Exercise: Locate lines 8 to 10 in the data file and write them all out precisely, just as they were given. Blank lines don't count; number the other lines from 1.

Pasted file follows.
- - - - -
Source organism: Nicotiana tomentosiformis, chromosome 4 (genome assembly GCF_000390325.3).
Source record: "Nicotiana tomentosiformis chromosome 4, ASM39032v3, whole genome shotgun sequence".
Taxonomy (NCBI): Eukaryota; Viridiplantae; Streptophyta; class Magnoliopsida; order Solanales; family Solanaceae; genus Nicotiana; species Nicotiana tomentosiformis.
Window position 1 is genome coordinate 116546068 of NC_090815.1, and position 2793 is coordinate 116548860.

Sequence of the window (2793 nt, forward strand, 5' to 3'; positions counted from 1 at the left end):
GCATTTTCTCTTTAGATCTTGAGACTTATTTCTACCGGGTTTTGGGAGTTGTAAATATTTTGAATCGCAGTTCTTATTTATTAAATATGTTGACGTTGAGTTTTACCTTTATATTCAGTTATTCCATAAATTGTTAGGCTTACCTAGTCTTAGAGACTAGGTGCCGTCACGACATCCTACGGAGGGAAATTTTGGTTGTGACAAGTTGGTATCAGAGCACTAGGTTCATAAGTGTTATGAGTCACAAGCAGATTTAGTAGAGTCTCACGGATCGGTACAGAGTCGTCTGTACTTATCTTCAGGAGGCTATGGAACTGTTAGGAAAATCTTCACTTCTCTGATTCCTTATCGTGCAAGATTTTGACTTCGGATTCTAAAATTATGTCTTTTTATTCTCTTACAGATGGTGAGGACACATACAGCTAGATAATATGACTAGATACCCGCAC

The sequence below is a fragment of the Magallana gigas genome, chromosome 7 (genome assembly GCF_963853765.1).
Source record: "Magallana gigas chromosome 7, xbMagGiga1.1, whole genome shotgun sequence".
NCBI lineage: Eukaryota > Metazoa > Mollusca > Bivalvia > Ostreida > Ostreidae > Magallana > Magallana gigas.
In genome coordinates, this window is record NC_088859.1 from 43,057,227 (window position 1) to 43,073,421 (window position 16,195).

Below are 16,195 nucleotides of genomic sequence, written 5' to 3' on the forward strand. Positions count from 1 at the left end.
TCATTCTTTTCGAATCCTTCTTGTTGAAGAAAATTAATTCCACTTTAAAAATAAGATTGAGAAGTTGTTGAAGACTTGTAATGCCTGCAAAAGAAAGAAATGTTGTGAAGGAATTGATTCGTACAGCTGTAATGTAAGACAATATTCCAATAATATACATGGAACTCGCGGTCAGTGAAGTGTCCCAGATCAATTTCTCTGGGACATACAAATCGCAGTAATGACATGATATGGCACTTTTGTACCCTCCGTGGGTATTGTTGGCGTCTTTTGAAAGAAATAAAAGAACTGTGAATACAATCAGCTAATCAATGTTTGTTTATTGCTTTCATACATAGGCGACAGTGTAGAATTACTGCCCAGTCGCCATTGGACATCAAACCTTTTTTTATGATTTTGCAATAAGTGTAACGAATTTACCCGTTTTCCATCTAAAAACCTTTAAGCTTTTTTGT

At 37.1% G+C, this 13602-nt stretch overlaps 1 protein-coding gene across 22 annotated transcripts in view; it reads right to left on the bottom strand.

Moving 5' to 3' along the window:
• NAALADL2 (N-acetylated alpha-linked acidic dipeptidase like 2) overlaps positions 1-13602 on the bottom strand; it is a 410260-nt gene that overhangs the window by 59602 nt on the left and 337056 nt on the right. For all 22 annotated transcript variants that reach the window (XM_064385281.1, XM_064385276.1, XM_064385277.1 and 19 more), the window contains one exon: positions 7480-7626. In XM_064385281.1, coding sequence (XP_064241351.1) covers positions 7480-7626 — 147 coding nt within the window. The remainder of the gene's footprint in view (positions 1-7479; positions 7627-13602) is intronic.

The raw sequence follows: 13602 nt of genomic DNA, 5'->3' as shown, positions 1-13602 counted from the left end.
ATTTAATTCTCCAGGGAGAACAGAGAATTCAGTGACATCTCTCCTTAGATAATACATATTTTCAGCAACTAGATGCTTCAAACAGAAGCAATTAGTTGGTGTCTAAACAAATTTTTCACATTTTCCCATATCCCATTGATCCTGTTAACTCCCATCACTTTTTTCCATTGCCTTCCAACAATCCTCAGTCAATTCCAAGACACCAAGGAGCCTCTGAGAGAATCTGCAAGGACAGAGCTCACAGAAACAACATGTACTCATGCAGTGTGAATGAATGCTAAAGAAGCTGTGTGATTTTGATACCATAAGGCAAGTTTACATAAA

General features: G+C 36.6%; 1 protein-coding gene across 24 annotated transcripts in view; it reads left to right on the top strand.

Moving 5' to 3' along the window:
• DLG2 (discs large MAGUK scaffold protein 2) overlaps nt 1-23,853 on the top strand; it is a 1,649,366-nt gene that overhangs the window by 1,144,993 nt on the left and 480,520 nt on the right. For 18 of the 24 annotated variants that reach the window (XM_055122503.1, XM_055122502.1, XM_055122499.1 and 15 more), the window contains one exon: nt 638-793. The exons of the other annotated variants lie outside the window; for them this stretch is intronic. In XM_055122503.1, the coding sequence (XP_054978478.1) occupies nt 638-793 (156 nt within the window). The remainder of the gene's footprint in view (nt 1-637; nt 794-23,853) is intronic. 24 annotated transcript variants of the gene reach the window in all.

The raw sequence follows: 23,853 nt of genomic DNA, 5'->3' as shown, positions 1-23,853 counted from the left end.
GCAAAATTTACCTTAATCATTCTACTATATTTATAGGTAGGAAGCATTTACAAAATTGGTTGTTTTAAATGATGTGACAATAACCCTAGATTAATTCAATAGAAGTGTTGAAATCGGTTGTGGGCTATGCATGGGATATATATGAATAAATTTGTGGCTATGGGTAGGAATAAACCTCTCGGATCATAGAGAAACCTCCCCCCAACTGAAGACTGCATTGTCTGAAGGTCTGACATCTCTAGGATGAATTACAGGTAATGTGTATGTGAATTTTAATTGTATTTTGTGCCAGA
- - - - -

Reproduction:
Source record: "Magallana gigas chromosome 7, xbMagGiga1.1, whole genome shotgun sequence".
NCBI lineage: Eukaryota > Metazoa > Mollusca > Bivalvia > Ostreida > Ostreidae > Magallana > Magallana gigas.
In genome coordinates, this window is record NC_088859.1 from 43,057,227 (window position 1) to 43,073,421 (window position 16,195).